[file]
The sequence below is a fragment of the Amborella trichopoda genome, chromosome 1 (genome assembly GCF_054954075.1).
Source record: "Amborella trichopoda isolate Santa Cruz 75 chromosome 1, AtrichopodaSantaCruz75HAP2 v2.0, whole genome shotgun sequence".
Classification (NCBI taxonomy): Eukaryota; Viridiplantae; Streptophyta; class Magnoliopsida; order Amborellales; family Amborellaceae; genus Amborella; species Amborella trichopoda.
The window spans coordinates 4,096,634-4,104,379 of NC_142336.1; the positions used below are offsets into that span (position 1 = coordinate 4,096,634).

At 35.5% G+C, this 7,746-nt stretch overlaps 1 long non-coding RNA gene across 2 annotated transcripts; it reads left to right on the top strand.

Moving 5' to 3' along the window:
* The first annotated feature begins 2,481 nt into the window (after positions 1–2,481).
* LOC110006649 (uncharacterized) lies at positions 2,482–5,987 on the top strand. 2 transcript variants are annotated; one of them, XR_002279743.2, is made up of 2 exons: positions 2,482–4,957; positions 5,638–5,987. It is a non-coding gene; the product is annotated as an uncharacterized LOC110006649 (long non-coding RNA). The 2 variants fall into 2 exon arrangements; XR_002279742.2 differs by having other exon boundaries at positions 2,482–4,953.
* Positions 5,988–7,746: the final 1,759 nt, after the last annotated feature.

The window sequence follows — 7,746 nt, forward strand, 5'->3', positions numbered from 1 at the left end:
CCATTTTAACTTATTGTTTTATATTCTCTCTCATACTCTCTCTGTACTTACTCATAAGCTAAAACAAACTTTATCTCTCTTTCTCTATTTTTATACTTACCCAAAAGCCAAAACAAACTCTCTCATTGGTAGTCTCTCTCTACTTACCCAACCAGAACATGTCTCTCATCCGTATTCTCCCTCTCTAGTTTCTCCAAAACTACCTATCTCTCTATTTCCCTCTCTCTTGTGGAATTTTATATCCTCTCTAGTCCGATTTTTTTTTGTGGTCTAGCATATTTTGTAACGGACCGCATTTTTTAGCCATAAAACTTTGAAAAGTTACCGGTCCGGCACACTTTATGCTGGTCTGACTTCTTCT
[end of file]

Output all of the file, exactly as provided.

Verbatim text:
The sequence below is a fragment of the Amborella trichopoda genome, chromosome 1 (genome assembly GCF_054954075.1).
Source record: "Amborella trichopoda isolate Santa Cruz 75 chromosome 1, AtrichopodaSantaCruz75HAP2 v2.0, whole genome shotgun sequence".
Classification (NCBI taxonomy): Eukaryota; Viridiplantae; Streptophyta; class Magnoliopsida; order Amborellales; family Amborellaceae; genus Amborella; species Amborella trichopoda.
The window spans coordinates 4,096,634-4,104,379 of NC_142336.1; the positions used below are offsets into that span (position 1 = coordinate 4,096,634).

At 35.5% G+C, this 7,746-nt stretch overlaps 1 long non-coding RNA gene across 2 annotated transcripts; it reads left to right on the top strand.

Moving 5' to 3' along the window:
* The first annotated feature begins 2,481 nt into the window (after positions 1–2,481).
* LOC110006649 (uncharacterized) lies at positions 2,482–5,987 on the top strand. 2 transcript variants are annotated; one of them, XR_002279743.2, is made up of 2 exons: positions 2,482–4,957; positions 5,638–5,987. It is a non-coding gene; the product is annotated as an uncharacterized LOC110006649 (long non-coding RNA). The 2 variants fall into 2 exon arrangements; XR_002279742.2 differs by having other exon boundaries at positions 2,482–4,953.
* Positions 5,988–7,746: the final 1,759 nt, after the last annotated feature.

The window sequence follows — 7,746 nt, forward strand, 5'->3', positions numbered from 1 at the left end:
CCATTTTAACTTATTGTTTTATATTCTCTCTCATACTCTCTCTGTACTTACTCATAAGCTAAAACAAACTTTATCTCTCTTTCTCTATTTTTATACTTACCCAAAAGCCAAAACAAACTCTCTCATTGGTAGTCTCTCTCTACTTACCCAACCAGAACATGTCTCTCATCCGTATTCTCCCTCTCTAGTTTCTCCAAAACTACCTATCTCTCTATTTCCCTCTCTCTTGTGGAATTTTATATCCTCTCTAGTCCGATTTTTTTTTGTGGTCTAGCATATTTTGTAACGGACCGCATTTTTTAGCCATAAAACTTTGAAAAGTTACCGGTCCGGCACACTTTATGCTGGTCTGACTTCTTCT